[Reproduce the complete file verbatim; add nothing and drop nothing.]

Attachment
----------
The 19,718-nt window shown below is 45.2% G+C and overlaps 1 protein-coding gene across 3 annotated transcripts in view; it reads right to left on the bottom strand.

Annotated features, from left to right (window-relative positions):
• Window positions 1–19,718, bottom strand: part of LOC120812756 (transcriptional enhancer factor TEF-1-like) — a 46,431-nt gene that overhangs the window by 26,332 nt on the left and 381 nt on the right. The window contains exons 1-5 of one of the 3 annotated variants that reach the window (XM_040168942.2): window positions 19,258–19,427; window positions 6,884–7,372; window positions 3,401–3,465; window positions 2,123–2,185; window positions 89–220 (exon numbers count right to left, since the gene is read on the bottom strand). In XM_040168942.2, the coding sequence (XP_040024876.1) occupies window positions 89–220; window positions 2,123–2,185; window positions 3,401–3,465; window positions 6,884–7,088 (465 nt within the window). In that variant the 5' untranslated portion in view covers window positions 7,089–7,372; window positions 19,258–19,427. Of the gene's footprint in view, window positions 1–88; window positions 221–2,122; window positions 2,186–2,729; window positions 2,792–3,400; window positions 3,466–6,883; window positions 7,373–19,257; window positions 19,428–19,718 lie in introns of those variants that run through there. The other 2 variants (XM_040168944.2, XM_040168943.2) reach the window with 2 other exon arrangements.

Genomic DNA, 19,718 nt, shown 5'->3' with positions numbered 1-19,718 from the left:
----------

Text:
The 19,718-nt window shown below is 45.2% G+C and overlaps 1 protein-coding gene across 3 annotated transcripts in view; it reads right to left on the bottom strand.

Annotated features, from left to right (window-relative positions):
• Window positions 1–19,718, bottom strand: part of LOC120812756 (transcriptional enhancer factor TEF-1-like) — a 46,431-nt gene that overhangs the window by 26,332 nt on the left and 381 nt on the right. The window contains exons 1-5 of one of the 3 annotated variants that reach the window (XM_040168942.2): window positions 19,258–19,427; window positions 6,884–7,372; window positions 3,401–3,465; window positions 2,123–2,185; window positions 89–220 (exon numbers count right to left, since the gene is read on the bottom strand). In XM_040168942.2, the coding sequence (XP_040024876.1) occupies window positions 89–220; window positions 2,123–2,185; window positions 3,401–3,465; window positions 6,884–7,088 (465 nt within the window). In that variant the 5' untranslated portion in view covers window positions 7,089–7,372; window positions 19,258–19,427. Of the gene's footprint in view, window positions 1–88; window positions 221–2,122; window positions 2,186–2,729; window positions 2,792–3,400; window positions 3,466–6,883; window positions 7,373–19,257; window positions 19,428–19,718 lie in introns of those variants that run through there. The other 2 variants (XM_040168944.2, XM_040168943.2) reach the window with 2 other exon arrangements.

Genomic DNA, 19,718 nt, shown 5'->3' with positions numbered 1-19,718 from the left: